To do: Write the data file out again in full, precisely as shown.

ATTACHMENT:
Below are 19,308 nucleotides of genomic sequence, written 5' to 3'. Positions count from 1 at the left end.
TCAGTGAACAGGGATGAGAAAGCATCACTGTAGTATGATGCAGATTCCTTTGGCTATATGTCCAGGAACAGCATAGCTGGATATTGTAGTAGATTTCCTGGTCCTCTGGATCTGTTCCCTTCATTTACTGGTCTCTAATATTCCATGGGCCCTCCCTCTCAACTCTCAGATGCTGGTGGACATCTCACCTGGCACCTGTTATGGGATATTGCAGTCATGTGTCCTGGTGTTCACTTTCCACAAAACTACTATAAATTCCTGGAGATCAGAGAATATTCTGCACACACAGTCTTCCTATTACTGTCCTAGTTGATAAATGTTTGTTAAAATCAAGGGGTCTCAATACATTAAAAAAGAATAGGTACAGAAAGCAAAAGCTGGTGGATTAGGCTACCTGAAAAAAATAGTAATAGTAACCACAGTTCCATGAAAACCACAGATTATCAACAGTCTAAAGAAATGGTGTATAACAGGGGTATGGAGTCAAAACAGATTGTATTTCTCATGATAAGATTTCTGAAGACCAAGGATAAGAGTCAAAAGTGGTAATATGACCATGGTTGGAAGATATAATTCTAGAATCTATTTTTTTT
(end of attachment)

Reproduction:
Below are 19,308 nucleotides of genomic sequence, written 5' to 3'. Positions count from 1 at the left end.
TCAGTGAACAGGGATGAGAAAGCATCACTGTAGTATGATGCAGATTCCTTTGGCTATATGTCCAGGAACAGCATAGCTGGATATTGTAGTAGATTTCCTGGTCCTCTGGATCTGTTCCCTTCATTTACTGGTCTCTAATATTCCATGGGCCCTCCCTCTCAACTCTCAGATGCTGGTGGACATCTCACCTGGCACCTGTTATGGGATATTGCAGTCATGTGTCCTGGTGTTCACTTTCCACAAAACTACTATAAATTCCTGGAGATCAGAGAATATTCTGCACACACAGTCTTCCTATTACTGTCCTAGTTGATAAATGTTTGTTAAAATCAAGGGGTCTCAATACATTAAAAAAGAATAGGTACAGAAAGCAAAAGCTGGTGGATTAGGCTACCTGAAAAAAATAGTAATAGTAACCACAGTTCCATGAAAACCACAGATTATCAACAGTCTAAAGAAATGGTGTATAACAGGGGTATGGAGTCAAAACAGATTGTATTTCTCATGATAAGATTTCTGAAGACCAAGGATAAGAGTCAAAAGTGGTAATATGACCATGGTTGGAAGATATAATTCTAGAATCTATTTTTTTT